Subject: Re: New Version of Artistic License
From: Chris Gehlker <gehlker@fastq.com>
Date: Tue, 06 Nov 2001 07:30:32 -0700

On 11/5/01 7:46 PM, "David Johnson" <david@usermode.org> wrote:

> On Monday 05 November 2001 01:43 pm, Chris Gehlker wrote:
> 
>> For those of you who aren't ObjC hackers, should there be any such, they
>> way you modify a program about 80% of the time is to declare and implement
>> a new category on some existing class. In most of the remaining cases, you
>> just derive a new class from an existing class. It's very rare to modify
>> the actual implementation of a class.
> 
> *Ideally* that's the way C++ works as well :-)

I have a love/hate relationship with C++ as well (really more love than
hate). There is a difference though. Consider an inheritance tree like this:

                            A
                    |-------|----|
                    B            C
                            |----|----|
                            D         E
                              |-------|------|
                              F       G      H

In C++ if Jane finds that Bill's code was deficient somehow at Class C,
(maybe she just found a bug or came up with a clever optimization) she
pretty much has to modify the original code at C. In ObjC she just declares
a category on C and the dynamic linker makes sure the change is inherited by
D, E, F, G and H. What's relevant here is that ObjC projects tend to more
and smaller files with there own author and copyright notice.
> 
>> Anyway, I edited the Artistic License and developed something I'm calling
>> the Objective-C Artistic License. Mostly I changed "Package" to "Framework"
>> to fit ObjC usage but I also changed to wording a little to fit the
>> practice in the ObjC community. I also copied the last clause from one of
>> the newer licenses under the assumption that the lawyers have learned
>> something.
> 
> What exactly are you looking for in a license? Perhaps we can give you
> pointers to an existing license that you can use as-is. A LOT of people don't
> like the current Artistic License, and it's typically used as part of a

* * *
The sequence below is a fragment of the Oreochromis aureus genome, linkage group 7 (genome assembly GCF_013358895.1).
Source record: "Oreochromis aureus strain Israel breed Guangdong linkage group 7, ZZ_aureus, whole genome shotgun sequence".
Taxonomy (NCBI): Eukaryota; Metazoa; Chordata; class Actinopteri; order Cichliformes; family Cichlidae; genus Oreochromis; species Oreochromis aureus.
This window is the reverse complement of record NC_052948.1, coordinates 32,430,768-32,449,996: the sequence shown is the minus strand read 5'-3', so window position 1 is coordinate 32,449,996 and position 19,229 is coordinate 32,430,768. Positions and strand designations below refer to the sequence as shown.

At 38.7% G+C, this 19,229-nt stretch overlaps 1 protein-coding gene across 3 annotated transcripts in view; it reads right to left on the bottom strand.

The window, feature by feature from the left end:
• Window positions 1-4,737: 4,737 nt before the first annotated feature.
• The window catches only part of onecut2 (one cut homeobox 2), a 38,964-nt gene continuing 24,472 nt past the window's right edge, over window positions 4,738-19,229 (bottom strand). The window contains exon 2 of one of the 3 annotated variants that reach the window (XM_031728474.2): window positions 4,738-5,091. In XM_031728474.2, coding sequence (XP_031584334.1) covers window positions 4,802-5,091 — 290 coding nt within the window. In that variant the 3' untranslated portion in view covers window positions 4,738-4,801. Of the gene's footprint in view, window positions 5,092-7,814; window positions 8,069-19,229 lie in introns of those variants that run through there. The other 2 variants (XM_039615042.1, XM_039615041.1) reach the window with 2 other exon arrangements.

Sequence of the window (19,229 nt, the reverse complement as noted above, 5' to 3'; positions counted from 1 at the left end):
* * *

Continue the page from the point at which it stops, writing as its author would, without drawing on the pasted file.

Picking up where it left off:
> AL/GPL dual license, and rarely by itself.

Darn good question!

I have no objection at all to dual license with GPL. But what I was looking
for was something that says "You must give back where you take but not
more." Or maybe I should say that I'm trying to make a distinction between
using and appropriating the project.

I think a concrete example will help. The project itself is a multimedia
Framework with some apps that are really just demos of the Framework. One of
the messages in the Framework is transcode and if the recipient of that
message happens to be an image file it puts up a dialog box asking for some
basic parameters like output file path, color depth, output format, etc. and
then clones itself in the preferred format.

Now let's suppose some programmer writing "Greeting Card Maker", a closed
source program which works internally with Photoshop format. Suppose further
she wants to support scanned images. Transcode already supports conversion
from TIFF to Photoshop so it could be what she needs. I would like this
programmer to feel as comfortable using the Framework as if it were under a
BSD license. Now suppose that she discovers some optimization that makes
transcode twice as fast. I'm really trying to encourage her to give this new
version of transcode back so it can be incorporated in the next version of
the Framework.

The reason I find the Artistic License appealing is simply that it tries to
draw a similar distinction and it seems to have been successful. People
understand that they can use Perl to write programs and do whatever they
want with the program. They cannot extend Perl, call it Opal, and take it
closed source. And if they come up with a neat extension  to Perl while
writing a proprietary program, the program is theirs but the extension to
Perl belongs to the community. The other licenses I looked at were jut too
either/or.

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